Here in the early going, the talk about the Sixers’ postseason has focused largely on the looming free agencies of Tobias Harris and Jimmy Butler. And for good reason. It’s hard to have a conversation about what the Sixers need to do to take the next step without first knowing the fate of the five guys principally responsible for getting them this far. Along with Harris and Butler, veteran shooting guard JJ Redick will be free to sign elsewhere once July 1, and, like last offseason, there is sure to be a robust market for his services, one that won’t necessarily bide its time until the Sixers’ dalliance with Harris and Butler reaches its conclusion.
So let’s have that conversation. The edited-for-length-and-content Twitter version: The Sixers will almost certainly do everything they can to bring back Harris. From there, let the debate about Butler rage.
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From a fiscal standpoint, things are fairly black and white. The economic and structural framework in which roster decisions are made does not allow for a whole lot of grays. As Butler himself noted a couple of days ago, it’s a pretty good bet that somebody, or multiple somebodies, is going to offer him four years and $141 million, which leaves these questions:
Are the Sixers willing to go that high?
Is Philly the place where Team Jimmy most wants to be?
Are the Sixers willing to go to five years and $188 million to make Philly that place?
Harris might be the better place to start, because it doesn’t take many leaps of faith to arrive at the conclusion that the Sixers have already decided that they are going to do what it takes to keep him in the fold. It simply strains credulity to think that they would have acquired him without having already convinced themselves that they would offer him a max deal if that is what is required to keep him in the fold beyond 2019. This, given that both front office and ownership signed off on a deal that stripped them of their last two viable avenues for improving the team internally. In addition to an unprotected 2021 draft pick that, given the Heat’s trajectory, could very well end up in the middle-to-upper lottery, the Sixers gave up a rookie in Landry Shamet who finished his first year in the NBA with a better three-point shooting percentage (.422) than Redick has posted in all but three of his 13 NBA seasons (while also averaging 10.4 three-point attempts per 100 possessions, a mark that Redick has only reached three times).
To be clear, the Sixers would be committing a classic economic blunder if they allowed the price they paid for Harris to impact their valuation of him. But we’re not talking about a sunk-cost situation here. The player that we saw in his 37 games in a Sixers uniform is the same player the Sixers saw on film when they decided he warranted the price they ended up paying for him. He isn’t a great defender, and he needs to improve his dribble separation and/or catch-and-shoot ability before he warrants All-Star consideration, but given his youth (26 years old), the polish of his game, and his silky smooth shooting touch, Harris carries with him far lower risk than Butler, from the standpoints of health, attitude, and personnel fit.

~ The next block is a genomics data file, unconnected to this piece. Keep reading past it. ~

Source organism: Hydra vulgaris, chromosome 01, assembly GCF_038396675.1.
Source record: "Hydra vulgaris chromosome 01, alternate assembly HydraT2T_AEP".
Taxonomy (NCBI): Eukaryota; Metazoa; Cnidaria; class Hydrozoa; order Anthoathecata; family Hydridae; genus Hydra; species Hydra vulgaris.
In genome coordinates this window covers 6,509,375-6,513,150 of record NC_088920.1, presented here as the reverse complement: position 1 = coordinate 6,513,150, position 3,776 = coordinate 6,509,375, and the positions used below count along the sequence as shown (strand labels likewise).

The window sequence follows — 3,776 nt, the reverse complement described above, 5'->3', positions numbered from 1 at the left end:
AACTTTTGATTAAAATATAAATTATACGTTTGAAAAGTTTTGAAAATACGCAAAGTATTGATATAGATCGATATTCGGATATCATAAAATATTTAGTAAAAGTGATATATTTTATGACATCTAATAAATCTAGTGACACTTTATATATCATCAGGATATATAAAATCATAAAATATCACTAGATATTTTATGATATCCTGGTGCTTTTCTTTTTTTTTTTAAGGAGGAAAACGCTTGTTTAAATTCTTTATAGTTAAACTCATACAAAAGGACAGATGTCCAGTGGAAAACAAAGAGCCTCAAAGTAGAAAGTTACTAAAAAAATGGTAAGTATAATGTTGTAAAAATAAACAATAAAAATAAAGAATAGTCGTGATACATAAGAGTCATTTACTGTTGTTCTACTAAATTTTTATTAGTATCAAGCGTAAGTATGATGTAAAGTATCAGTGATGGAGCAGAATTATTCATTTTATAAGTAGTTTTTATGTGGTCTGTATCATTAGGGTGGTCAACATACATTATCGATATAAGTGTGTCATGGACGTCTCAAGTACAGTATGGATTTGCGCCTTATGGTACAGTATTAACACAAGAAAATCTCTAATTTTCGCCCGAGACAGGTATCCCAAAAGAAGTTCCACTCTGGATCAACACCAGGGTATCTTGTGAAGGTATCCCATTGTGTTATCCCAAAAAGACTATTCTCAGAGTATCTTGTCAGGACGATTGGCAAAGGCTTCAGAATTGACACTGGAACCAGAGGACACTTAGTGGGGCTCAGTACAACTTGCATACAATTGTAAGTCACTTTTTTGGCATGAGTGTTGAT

If you don’t think the Sixers have already committed themselves to signing him, consider the way Brett Brown ended his answer to a question about Harris’ fit with the team moving forward.
“When you start talking about those things and a fit, maybe the most exciting thing that I feel is that at age 26, we can get him better,” the Sixers head coach said on Tuesday. “We can get him better. ... The days are early, for us and for him, and so I really feel that his human skills, his character, his talent base at age 26, we can bring that to a higher level. And he’s a great worker and person and he will let me coach him. He will let us coach him.”
That doesn’t sound like a man who has much doubt about whether Harris will return.
As for Butler? There’s much less reason to assume that the Sixers have committed themselves to his return. Unlike with Harris, they can easily talk themselves into thinking that the cost they paid for Butler, while substantial, was justified for a one-year rental. Butler’s performance in crunch-time isolation situations during the regular season and his herculean effort throughout the postseason offer plenty of reason to believe that they would not have gotten to within four bounces (and a subsequent overtime) of the Eastern Conference Finals. Such a belief doesn’t mean they wouldn’t have been able to acquire some other rental player capable of doing some of the things that Butler does, particularly in isolation and off the dribble, while also keeping Robert Covington and Dario Saric in the fold (both of whom easily could have made a difference against the Raptors). But it does give them an out.
To be clear: the Sixers need a player like Butler, a guard capable of running the point when Ben Simmons is either off of the court or limited by an opposing defense.
“We saw that with the construction of two years ago’s team,” Brown said. “You know, that wasn’t Cov’s strength, that wasn’t Dario’s strength. And we need that. That’s kind of our sport nowadays. How do you find people that can play off a live ball, and create and make plays, and a really close second is, can they shoot?”
But the Sixers might be able to cobble together a version of Butler by spending his money on a couple of different players.